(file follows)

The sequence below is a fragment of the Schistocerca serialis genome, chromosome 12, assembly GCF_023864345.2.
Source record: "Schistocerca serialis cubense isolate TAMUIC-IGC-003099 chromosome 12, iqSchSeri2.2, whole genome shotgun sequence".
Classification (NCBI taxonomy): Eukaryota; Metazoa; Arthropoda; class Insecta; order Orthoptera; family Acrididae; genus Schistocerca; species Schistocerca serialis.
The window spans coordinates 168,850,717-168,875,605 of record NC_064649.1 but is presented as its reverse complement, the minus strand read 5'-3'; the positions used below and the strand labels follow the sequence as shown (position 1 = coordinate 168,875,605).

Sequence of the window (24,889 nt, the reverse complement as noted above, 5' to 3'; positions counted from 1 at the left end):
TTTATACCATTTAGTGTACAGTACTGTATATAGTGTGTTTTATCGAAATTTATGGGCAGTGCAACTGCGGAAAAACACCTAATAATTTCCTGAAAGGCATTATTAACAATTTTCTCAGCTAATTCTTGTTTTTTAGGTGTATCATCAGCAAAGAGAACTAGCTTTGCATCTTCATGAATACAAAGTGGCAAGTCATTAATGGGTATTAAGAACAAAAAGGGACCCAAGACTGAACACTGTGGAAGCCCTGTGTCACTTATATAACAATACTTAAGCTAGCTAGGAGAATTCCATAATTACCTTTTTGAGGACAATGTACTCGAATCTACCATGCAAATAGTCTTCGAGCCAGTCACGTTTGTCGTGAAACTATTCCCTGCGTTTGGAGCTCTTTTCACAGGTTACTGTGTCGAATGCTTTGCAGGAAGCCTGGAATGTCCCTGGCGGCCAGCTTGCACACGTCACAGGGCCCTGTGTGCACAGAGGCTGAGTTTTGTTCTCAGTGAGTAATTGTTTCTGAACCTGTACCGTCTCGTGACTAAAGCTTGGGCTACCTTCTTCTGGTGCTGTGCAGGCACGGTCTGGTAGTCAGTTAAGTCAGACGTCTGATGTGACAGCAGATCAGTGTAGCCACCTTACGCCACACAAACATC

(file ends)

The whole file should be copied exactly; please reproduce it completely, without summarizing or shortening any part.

The sequence below is a fragment of the Schistocerca serialis genome, chromosome 12, assembly GCF_023864345.2.
Source record: "Schistocerca serialis cubense isolate TAMUIC-IGC-003099 chromosome 12, iqSchSeri2.2, whole genome shotgun sequence".
Classification (NCBI taxonomy): Eukaryota; Metazoa; Arthropoda; class Insecta; order Orthoptera; family Acrididae; genus Schistocerca; species Schistocerca serialis.
The window spans coordinates 168,850,717-168,875,605 of record NC_064649.1 but is presented as its reverse complement, the minus strand read 5'-3'; the positions used below and the strand labels follow the sequence as shown (position 1 = coordinate 168,875,605).

Sequence of the window (24,889 nt, the reverse complement as noted above, 5' to 3'; positions counted from 1 at the left end):
TTTATACCATTTAGTGTACAGTACTGTATATAGTGTGTTTTATCGAAATTTATGGGCAGTGCAACTGCGGAAAAACACCTAATAATTTCCTGAAAGGCATTATTAACAATTTTCTCAGCTAATTCTTGTTTTTTAGGTGTATCATCAGCAAAGAGAACTAGCTTTGCATCTTCATGAATACAAAGTGGCAAGTCATTAATGGGTATTAAGAACAAAAAGGGACCCAAGACTGAACACTGTGGAAGCCCTGTGTCACTTATATAACAATACTTAAGCTAGCTAGGAGAATTCCATAATTACCTTTTTGAGGACAATGTACTCGAATCTACCATGCAAATAGTCTTCGAGCCAGTCACGTTTGTCGTGAAACTATTCCCTGCGTTTGGAGCTCTTTTCACAGGTTACTGTGTCGAATGCTTTGCAGGAAGCCTGGAATGTCCCTGGCGGCCAGCTTGCACACGTCACAGGGCCCTGTGTGCACAGAGGCTGAGTTTTGTTCTCAGTGAGTAATTGTTTCTGAACCTGTACCGTCTCGTGACTAAAGCTTGGGCTACCTTCTTCTGGTGCTGTGCAGGCACGGTCTGGTAGTCAGTTAAGTCAGACGTCTGATGTGACAGCAGATCAGTGTAGCCACCTTACGCCACACAAACATC